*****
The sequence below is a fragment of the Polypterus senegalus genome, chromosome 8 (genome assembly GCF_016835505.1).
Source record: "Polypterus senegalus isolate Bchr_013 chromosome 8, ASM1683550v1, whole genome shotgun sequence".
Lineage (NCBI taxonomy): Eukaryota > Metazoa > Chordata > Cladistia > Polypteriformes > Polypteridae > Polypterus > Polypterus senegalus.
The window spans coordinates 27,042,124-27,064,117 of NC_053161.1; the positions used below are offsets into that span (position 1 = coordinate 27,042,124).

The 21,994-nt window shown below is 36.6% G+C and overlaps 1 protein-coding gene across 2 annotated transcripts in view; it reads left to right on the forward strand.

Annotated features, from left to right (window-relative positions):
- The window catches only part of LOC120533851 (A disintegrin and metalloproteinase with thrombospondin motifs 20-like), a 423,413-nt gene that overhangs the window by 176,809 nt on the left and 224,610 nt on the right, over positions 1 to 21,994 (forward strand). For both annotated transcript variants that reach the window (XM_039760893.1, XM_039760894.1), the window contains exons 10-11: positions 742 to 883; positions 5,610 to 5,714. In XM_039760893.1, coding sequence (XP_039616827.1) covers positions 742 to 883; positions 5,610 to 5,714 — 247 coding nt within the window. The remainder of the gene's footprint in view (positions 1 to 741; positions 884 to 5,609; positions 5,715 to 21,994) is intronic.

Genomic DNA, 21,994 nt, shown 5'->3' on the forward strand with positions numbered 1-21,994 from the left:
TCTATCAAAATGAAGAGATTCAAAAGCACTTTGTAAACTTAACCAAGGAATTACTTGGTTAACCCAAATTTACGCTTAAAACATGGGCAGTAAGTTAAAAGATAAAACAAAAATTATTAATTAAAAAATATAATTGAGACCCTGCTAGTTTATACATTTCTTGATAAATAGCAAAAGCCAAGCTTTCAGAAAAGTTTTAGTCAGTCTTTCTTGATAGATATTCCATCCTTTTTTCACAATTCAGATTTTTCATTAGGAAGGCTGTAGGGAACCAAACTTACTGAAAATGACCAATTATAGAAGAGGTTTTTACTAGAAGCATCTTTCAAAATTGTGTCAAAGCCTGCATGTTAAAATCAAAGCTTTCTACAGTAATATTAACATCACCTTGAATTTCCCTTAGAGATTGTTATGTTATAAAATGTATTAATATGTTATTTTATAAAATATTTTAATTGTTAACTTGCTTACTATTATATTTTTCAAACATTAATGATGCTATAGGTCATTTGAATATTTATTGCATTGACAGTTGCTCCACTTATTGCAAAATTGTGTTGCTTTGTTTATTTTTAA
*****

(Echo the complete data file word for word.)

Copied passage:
The sequence below is a fragment of the Polypterus senegalus genome, chromosome 8 (genome assembly GCF_016835505.1).
Source record: "Polypterus senegalus isolate Bchr_013 chromosome 8, ASM1683550v1, whole genome shotgun sequence".
Lineage (NCBI taxonomy): Eukaryota > Metazoa > Chordata > Cladistia > Polypteriformes > Polypteridae > Polypterus > Polypterus senegalus.
The window spans coordinates 27,042,124-27,064,117 of NC_053161.1; the positions used below are offsets into that span (position 1 = coordinate 27,042,124).

The 21,994-nt window shown below is 36.6% G+C and overlaps 1 protein-coding gene across 2 annotated transcripts in view; it reads left to right on the forward strand.

Annotated features, from left to right (window-relative positions):
- The window catches only part of LOC120533851 (A disintegrin and metalloproteinase with thrombospondin motifs 20-like), a 423,413-nt gene that overhangs the window by 176,809 nt on the left and 224,610 nt on the right, over positions 1 to 21,994 (forward strand). For both annotated transcript variants that reach the window (XM_039760893.1, XM_039760894.1), the window contains exons 10-11: positions 742 to 883; positions 5,610 to 5,714. In XM_039760893.1, coding sequence (XP_039616827.1) covers positions 742 to 883; positions 5,610 to 5,714 — 247 coding nt within the window. The remainder of the gene's footprint in view (positions 1 to 741; positions 884 to 5,609; positions 5,715 to 21,994) is intronic.

Genomic DNA, 21,994 nt, shown 5'->3' on the forward strand with positions numbered 1-21,994 from the left:
TCTATCAAAATGAAGAGATTCAAAAGCACTTTGTAAACTTAACCAAGGAATTACTTGGTTAACCCAAATTTACGCTTAAAACATGGGCAGTAAGTTAAAAGATAAAACAAAAATTATTAATTAAAAAATATAATTGAGACCCTGCTAGTTTATACATTTCTTGATAAATAGCAAAAGCCAAGCTTTCAGAAAAGTTTTAGTCAGTCTTTCTTGATAGATATTCCATCCTTTTTTCACAATTCAGATTTTTCATTAGGAAGGCTGTAGGGAACCAAACTTACTGAAAATGACCAATTATAGAAGAGGTTTTTACTAGAAGCATCTTTCAAAATTGTGTCAAAGCCTGCATGTTAAAATCAAAGCTTTCTACAGTAATATTAACATCACCTTGAATTTCCCTTAGAGATTGTTATGTTATAAAATGTATTAATATGTTATTTTATAAAATATTTTAATTGTTAACTTGCTTACTATTATATTTTTCAAACATTAATGATGCTATAGGTCATTTGAATATTTATTGCATTGACAGTTGCTCCACTTATTGCAAAATTGTGTTGCTTTGTTTATTTTTAA